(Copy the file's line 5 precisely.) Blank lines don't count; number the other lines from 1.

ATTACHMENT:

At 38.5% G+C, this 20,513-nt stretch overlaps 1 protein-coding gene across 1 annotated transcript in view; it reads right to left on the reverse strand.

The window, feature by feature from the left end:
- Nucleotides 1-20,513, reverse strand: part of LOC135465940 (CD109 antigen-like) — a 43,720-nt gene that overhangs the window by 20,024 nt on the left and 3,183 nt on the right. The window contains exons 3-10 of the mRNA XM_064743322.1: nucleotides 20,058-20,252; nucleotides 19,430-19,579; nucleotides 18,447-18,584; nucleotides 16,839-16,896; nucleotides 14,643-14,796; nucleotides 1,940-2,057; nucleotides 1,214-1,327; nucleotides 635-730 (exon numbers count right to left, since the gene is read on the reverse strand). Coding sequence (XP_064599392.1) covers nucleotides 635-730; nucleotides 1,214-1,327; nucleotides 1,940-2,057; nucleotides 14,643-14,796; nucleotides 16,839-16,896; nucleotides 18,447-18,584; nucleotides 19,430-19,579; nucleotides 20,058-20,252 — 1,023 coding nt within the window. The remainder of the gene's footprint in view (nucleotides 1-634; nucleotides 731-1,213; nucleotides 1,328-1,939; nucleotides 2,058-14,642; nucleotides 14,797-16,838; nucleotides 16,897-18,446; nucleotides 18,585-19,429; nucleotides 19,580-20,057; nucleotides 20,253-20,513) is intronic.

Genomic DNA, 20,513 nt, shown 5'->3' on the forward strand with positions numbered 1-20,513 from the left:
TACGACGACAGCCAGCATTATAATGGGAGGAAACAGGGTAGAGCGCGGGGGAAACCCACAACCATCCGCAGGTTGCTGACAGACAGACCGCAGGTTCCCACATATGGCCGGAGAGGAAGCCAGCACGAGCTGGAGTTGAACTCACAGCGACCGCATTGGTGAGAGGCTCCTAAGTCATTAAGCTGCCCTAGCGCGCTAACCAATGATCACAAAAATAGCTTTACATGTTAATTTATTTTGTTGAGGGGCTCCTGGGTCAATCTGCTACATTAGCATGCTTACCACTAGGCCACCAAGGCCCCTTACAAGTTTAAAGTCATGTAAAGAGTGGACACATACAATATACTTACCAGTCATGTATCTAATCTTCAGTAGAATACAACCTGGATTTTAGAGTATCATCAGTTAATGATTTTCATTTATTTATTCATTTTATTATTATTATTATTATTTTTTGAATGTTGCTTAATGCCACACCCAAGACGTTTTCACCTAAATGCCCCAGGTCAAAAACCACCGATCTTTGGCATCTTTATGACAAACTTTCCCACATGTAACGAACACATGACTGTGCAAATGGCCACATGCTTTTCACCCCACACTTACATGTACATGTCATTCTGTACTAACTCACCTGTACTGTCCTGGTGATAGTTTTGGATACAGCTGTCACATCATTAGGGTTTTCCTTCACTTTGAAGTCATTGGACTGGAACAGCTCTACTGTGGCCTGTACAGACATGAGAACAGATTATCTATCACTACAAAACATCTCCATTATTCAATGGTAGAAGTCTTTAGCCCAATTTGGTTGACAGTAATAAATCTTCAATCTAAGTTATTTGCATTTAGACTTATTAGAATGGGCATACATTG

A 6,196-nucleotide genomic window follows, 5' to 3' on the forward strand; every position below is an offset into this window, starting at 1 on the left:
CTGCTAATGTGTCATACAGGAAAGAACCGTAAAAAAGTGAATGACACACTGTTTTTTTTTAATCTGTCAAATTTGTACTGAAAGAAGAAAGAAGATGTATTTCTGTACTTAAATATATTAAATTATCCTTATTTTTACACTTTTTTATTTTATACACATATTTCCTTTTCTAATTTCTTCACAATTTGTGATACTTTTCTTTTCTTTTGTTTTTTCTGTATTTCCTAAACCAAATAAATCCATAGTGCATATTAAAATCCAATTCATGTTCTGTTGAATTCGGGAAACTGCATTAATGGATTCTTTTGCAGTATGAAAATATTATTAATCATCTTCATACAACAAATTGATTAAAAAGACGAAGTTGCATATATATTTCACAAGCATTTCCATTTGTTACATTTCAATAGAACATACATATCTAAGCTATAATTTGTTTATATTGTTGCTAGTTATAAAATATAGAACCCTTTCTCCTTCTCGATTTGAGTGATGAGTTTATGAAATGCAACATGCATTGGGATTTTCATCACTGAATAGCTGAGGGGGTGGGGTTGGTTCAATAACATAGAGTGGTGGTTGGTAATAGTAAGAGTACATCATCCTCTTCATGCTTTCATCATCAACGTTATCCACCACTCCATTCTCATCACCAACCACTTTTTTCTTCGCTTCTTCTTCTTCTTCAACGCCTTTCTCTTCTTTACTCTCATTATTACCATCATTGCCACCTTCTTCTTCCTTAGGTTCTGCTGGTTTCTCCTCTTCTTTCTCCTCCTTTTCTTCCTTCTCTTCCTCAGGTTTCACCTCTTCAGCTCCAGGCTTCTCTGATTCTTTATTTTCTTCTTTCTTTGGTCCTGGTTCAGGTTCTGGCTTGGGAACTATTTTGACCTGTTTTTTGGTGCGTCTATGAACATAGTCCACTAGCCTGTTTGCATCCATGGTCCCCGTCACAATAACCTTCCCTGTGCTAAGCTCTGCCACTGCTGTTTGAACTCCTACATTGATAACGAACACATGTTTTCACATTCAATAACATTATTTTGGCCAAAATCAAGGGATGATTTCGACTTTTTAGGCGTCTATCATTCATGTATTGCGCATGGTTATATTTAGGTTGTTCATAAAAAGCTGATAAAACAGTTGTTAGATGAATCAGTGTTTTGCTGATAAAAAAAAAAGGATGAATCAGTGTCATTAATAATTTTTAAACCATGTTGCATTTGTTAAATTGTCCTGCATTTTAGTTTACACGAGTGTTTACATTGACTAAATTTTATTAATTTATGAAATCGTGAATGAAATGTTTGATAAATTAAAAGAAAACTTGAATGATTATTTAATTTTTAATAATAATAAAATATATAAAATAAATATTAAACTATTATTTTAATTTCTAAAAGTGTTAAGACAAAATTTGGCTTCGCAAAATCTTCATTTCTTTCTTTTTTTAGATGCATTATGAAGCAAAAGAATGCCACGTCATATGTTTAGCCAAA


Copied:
TACGACGACAGCCAGCATTATAATGGGAGGAAACAGGGTAGAGCGCGGGGGAAACCCACAACCATCCGCAGGTTGCTGACAGACAGACCGCAGGTTCCCACATATGGCCGGAGAGGAAGCCAGCACGAGCTGGAGTTGAACTCACAGCGACCGCATTGGTGAGAGGCTCCTAAGTCATTAAGCTGCCCTAGCGCGCTAACCAATGATCACAAAAATAGCTTTACATGTTAATTTATTTTGTTGAGGGGCTCCTGGGTCAATCTGCTACATTAGCATGCTTACCACTAGGCCACCAAGGCCCCTTACAAGTTTAAAGTCATGTAAAGAGTGGACACATACAATATACTTACCAGTCATGTATCTAATCTTCAGTAGAATACAACCTGGATTTTAGAGTATCATCAGTTAATGATTTTCATTTATTTATTCATTTTATTATTATTATTATTATTTTTTGAATGTTGCTTAATGCCACACCCAAGACGTTTTCACCTAAATGCCCCAGGTCAAAAACCACCGATCTTTGGCATCTTTATGACAAACTTTCCCACATGTAACGAACACATGACTGTGCAAATGGCCACATGCTTTTCACCCCACACTTACATGTACATGTCATTCTGTACTAACTCACCTGTACTGTCCTGGTGATAGTTTTGGATACAGCTGTCACATCATTAGGGTTTTCCTTCACTTTGAAGTCATTGGACTGGAACAGCTCTACTGTGGCCTGTACAGACATGAGAACAGATTATCTATCACTACAAAACATCTCCATTATTCAATGGTAGAAGTCTTTAGCCCAATTTGGTTGACAGTAATAAATCTTCAATCTAAGTTATTTGCATTTAGACTTATTAGAATGGGCATACATTG